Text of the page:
Federal law dictates that certain occupations are exempt from overtime law. These include those in certain professional occupations, such as doctors or lawyers, or executive or administrative employees with the power to manage others. Many California employers abide by these standards in marking their workers as exempt from overtime pay. However, California has their own standard that is far more specific and stringent. Any employer in this state must abide by state employment laws as well as federal.
What are the two general conditions administrative employees must meet to be exempt?
- You must have the ability to hire or fire other employees; and
- You must be able to exercise independent business judgment, also known as discretion.
These conditions, however, relate to federal employment law as applied in California. The standards for nonexempt workers and employees in the state extend beyond administrative or executive duties. The standards also include issues of pay and authority, as well as specific measurements of how employees spend their time.
What Are the Standards for Nonexempt Workers?
Most people confuse the difference between applying independent discretion and applying skills and knowledge. The major difference between the two is independent discretion allows an employee to choose how to work and how hard to work. In general, skills are applied under supervision—the employee does not get to decide how to work, simply how to apply their knowledge.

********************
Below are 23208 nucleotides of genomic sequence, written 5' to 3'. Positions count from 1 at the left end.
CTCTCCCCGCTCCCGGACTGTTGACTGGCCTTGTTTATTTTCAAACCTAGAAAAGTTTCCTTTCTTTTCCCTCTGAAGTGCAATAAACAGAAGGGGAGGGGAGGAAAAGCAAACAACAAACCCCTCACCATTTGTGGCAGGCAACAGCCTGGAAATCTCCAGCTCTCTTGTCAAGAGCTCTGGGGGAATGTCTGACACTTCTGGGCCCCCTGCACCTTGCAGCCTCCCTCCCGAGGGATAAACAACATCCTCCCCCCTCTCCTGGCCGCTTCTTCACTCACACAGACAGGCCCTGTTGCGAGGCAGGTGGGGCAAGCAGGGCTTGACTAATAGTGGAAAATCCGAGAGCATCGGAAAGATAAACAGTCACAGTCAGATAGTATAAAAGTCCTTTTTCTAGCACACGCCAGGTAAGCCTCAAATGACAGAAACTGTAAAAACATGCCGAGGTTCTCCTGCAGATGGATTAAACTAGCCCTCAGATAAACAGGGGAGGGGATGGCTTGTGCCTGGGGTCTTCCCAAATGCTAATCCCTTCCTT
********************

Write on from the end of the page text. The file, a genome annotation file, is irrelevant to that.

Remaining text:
The California standards for nonexempt workers means employees:
- Spend more than 50% of their time on exempt duties
- Typically employ discretion and independent judgment in performing duties
- Earn more than twice the California minimum wage on a salary basis
In other words, the employee is not exempt unless they “customarily and regularly exercise discretion and independent judgement,” and the amount of time that the employee devotes to work must involve this at least 51% of the time.
When You Have an Employment Law Claim
If you are considered exempt from overtime pay by your employers, despite failure to meet any of the previous conditions, you may have an employment law claim. It is flat-out illegal for a California employer to deny you wages you are entitled. If you are hesitant to pursue a claim, know that the law protects you from retaliation for demanding rightful wages.
If you are interested in pursuing a claim against a current or past employer, Alan Burton Newman, PLC is a Harvard-educated Los Angeles overtime law attorney who has helped hundreds of employees receive their just pay from wage & hour claims. Our firm handles cases entirely over the phone or email, so your claim can be resolved without you ever having to drive out to the office. As a result, the firm handles cases from all over Los Angeles County and Ventura County.
If you are not sure if you have a case, we offer free case consultations to help clarify your situation. Contact Alan Burton Newman today!